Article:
All rocks are made up of minerals, and mineral occurrences for which there is a market and commercial use qualify as mineral resources. To be extracted, a mineral resource must have a high enough quality and quantity to offset the cost of mining and processing.
Pennsylvania is fortunate to have a considerable number of minable resources. The total value of Pennsylvania’s nonfuel-mineral production was $1.51 billion in 2013, placing it 15th in the nation according to statistics compiled by the U.S. Geological Survey.
In the production of nonfuel-mineral resources among the states, Pennsylvania ranked as follows:
The Pennsylvania Geological Survey publishes many reports pertaining to the mineral industry. Some noteworthy ones include:
The Nonfuel Mineral Resources of Pennsylvania (PDF)
is an introductory overview of the mineral-resources industry in Pennsylvania, past and present. It covers both the nonmetallic resources that continue to be an important industry in Pennsylvania as well as the metallic resources, such as iron, lead, zinc, and chromium, that were important in Pennsylvania from the 18th century through the middle of the 20th century.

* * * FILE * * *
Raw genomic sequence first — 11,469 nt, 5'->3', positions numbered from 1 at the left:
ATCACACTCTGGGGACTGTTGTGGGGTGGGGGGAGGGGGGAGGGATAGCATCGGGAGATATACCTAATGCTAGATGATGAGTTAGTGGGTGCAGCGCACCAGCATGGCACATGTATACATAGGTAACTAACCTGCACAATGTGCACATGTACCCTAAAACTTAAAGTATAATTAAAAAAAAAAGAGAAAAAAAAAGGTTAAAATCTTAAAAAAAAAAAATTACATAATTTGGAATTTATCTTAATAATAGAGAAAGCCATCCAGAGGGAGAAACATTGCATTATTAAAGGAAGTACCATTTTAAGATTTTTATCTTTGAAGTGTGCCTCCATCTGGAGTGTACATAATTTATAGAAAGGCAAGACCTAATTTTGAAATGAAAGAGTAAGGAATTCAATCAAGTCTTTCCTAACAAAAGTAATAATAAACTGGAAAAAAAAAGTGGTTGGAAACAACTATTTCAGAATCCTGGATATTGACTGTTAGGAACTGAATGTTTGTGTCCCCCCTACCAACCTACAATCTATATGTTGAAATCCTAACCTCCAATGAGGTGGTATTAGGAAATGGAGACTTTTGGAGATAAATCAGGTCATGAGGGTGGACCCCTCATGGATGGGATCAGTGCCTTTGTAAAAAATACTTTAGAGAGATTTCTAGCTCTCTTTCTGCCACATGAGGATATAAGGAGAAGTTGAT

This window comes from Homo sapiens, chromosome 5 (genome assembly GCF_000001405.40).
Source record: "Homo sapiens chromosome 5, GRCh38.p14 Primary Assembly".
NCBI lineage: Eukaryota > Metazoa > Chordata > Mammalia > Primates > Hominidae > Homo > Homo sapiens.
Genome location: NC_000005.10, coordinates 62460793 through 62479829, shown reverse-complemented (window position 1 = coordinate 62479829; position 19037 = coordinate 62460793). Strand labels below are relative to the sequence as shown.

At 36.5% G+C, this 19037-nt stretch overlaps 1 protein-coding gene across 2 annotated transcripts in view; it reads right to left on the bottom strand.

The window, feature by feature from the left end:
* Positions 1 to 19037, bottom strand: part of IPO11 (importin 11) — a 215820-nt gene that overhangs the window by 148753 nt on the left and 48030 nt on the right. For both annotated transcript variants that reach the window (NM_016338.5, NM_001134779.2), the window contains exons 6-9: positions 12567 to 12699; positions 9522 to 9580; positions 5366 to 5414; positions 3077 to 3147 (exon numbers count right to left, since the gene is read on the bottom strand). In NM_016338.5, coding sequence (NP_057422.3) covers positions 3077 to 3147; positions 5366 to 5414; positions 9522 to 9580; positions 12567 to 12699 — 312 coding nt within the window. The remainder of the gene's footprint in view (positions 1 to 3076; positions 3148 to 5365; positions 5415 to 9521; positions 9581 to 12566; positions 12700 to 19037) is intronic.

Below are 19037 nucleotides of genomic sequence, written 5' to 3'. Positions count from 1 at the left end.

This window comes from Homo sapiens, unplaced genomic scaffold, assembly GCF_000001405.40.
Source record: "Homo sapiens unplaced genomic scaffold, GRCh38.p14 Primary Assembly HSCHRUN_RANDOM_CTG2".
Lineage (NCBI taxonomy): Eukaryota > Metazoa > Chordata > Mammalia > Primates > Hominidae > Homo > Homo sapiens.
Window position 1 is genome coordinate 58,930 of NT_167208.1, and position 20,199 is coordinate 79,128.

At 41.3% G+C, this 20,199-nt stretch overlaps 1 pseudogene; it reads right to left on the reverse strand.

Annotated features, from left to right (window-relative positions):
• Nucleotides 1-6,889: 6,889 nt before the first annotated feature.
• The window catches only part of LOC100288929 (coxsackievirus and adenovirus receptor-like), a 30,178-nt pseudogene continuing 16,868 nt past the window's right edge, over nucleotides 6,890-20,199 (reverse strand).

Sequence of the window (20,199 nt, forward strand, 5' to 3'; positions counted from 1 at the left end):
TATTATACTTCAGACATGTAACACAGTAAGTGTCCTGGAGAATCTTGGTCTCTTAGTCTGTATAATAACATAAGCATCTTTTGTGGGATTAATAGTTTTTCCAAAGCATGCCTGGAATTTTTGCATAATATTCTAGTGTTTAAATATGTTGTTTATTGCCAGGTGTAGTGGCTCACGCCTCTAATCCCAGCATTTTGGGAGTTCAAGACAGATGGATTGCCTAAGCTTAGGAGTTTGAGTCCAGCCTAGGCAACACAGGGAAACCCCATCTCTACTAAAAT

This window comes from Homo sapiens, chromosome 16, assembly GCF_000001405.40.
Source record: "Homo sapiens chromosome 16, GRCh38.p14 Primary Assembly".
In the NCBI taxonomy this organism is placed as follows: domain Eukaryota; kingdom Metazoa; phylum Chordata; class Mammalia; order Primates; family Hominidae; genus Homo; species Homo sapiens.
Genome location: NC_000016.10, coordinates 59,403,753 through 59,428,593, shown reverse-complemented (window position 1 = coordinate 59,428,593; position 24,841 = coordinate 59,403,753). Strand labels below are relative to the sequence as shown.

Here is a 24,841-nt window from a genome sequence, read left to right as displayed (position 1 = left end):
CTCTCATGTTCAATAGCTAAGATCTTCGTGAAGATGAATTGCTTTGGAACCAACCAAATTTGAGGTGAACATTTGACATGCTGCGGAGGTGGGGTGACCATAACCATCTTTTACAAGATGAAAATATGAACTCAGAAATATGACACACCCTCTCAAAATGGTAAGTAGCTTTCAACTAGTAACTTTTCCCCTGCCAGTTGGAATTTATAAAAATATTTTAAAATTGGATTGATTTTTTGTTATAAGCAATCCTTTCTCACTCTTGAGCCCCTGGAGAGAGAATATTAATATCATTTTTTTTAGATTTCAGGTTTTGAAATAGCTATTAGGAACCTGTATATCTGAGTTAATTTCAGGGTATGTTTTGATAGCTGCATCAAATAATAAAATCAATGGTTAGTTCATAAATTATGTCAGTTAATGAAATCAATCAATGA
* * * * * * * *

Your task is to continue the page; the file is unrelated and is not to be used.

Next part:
The Directory of Nonfuel-Mineral Producers in Pennsylvania (PDF)
is a tabular-formatted publication that contains detailed information from mining companies about the locations of their extraction operations, the rocks that are being mined, and the products that are derived from those rocks. The data in the directory can also be accessed through an interactive map.
Atlas of Pennsylvania’s Mineral Resources
is a four-part publication covering limestone and dolomite, clays and shales, and historic metal mines and occurrences. It can be accessed as Mineral Resource Report 50 from Pennsylvania Geological Survey Publications (ZIP)
46th Forum on the Geology of Industrial Minerals (PDF)
is a booklet of abstracts and a field-trip guide from the annual international forum on the geology of industrial minerals that was hosted by the Pennsylvania Geological Survey in 2010. It focuses primarily on industrial minerals in the state.